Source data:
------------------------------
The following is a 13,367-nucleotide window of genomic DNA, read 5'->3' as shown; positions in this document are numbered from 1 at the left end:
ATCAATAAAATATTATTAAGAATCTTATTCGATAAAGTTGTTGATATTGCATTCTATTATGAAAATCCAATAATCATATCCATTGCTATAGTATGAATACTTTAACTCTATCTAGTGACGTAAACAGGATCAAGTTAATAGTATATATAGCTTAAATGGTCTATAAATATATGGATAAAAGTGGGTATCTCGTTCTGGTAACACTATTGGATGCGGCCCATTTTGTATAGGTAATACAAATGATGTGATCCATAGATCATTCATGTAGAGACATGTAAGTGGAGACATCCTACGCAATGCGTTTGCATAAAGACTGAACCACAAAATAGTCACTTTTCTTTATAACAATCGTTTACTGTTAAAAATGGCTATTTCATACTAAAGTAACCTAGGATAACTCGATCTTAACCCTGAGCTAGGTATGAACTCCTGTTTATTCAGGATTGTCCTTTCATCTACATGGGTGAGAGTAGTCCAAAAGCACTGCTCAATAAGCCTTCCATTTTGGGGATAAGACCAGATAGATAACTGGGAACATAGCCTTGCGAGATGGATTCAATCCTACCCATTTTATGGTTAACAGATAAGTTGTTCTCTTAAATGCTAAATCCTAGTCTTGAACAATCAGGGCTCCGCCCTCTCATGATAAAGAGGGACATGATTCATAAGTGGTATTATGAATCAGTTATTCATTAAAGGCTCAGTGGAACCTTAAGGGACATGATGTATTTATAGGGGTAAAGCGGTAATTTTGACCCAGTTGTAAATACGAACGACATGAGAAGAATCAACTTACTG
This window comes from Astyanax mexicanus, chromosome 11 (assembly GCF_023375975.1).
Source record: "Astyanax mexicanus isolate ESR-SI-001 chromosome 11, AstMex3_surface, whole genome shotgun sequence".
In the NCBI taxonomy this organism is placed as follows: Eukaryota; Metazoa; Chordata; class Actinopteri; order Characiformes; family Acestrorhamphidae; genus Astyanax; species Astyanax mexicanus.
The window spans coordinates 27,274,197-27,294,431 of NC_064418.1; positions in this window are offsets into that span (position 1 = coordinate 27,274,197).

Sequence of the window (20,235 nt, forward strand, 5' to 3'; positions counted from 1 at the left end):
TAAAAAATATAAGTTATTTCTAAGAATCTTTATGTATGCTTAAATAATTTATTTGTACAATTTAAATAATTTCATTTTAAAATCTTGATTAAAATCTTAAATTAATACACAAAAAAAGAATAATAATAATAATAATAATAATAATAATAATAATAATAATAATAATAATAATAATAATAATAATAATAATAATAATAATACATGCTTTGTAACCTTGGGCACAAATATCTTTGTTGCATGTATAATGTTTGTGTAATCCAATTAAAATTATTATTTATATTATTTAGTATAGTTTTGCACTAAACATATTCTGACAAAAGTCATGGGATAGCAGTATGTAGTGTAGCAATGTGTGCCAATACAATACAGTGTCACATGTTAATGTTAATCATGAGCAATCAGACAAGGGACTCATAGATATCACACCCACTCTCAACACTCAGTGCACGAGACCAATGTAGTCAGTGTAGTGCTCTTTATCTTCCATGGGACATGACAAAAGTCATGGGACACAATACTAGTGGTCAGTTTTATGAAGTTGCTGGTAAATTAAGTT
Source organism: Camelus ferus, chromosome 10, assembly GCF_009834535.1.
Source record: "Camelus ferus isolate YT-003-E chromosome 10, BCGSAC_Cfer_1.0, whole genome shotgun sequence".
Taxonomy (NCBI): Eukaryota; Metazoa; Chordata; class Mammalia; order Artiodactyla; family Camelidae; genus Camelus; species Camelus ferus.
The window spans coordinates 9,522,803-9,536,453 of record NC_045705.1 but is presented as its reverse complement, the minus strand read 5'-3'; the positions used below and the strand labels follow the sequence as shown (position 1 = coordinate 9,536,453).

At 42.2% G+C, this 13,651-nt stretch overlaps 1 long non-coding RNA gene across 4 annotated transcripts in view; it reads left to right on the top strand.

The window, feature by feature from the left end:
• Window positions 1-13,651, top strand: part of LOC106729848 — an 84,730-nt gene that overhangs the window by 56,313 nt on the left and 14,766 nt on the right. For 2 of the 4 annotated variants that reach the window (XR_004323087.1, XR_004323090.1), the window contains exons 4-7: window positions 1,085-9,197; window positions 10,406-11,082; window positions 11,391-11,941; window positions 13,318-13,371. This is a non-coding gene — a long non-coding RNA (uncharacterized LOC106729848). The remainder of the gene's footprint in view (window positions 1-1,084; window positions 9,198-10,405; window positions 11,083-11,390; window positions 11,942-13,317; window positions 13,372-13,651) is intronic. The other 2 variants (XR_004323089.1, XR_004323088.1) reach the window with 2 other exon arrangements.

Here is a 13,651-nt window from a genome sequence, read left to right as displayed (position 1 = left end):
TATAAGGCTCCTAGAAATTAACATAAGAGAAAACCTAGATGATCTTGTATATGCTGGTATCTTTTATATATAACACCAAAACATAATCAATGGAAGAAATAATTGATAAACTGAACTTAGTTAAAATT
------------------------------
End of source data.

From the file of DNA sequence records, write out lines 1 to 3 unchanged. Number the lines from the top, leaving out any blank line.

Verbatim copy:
The following is a 13,367-nucleotide window of genomic DNA, read 5'->3' as shown; positions in this document are numbered from 1 at the left end:
ATCAATAAAATATTATTAAGAATCTTATTCGATAAAGTTGTTGATATTGCATTCTATTATGAAAATCCAATAATCATATCCATTGCTATAGTATGAATACTTTAACTCTATCTAGTGACGTAAACAGGATCAAGTTAATAGTATATATAGCTTAAATGGTCTATAAATATATGGATAAAAGTGGGTATCTCGTTCTGGTAACACTATTGGATGCGGCCCATTTTGTATAGGTAATACAAATGATGTGATCCATAGATCATTCATGTAGAGACATGTAAGTGGAGACATCCTACGCAATGCGTTTGCATAAAGACTGAACCACAAAATAGTCACTTTTCTTTATAACAATCGTTTACTGTTAAAAATGGCTATTTCATACTAAAGTAACCTAGGATAACTCGATCTTAACCCTGAGCTAGGTATGAACTCCTGTTTATTCAGGATTGTCCTTTCATCTACATGGGTGAGAGTAGTCCAAAAGCACTGCTCAATAAGCCTTCCATTTTGGGGATAAGACCAGATAGATAACTGGGAACATAGCCTTGCGAGATGGATTCAATCCTACCCATTTTATGGTTAACAGATAAGTTGTTCTCTTAAATGCTAAATCCTAGTCTTGAACAATCAGGGCTCCGCCCTCTCATGATAAAGAGGGACATGATTCATAAGTGGTATTATGAATCAGTTATTCATTAAAGGCTCAGTGGAACCTTAAGGGACATGATGTATTTATAGGGGTAAAGCGGTAATTTTGACCCAGTTGTAAATACGAACGACATGAGAAGAATCAACTTACTG
This window comes from Astyanax mexicanus, chromosome 11 (assembly GCF_023375975.1).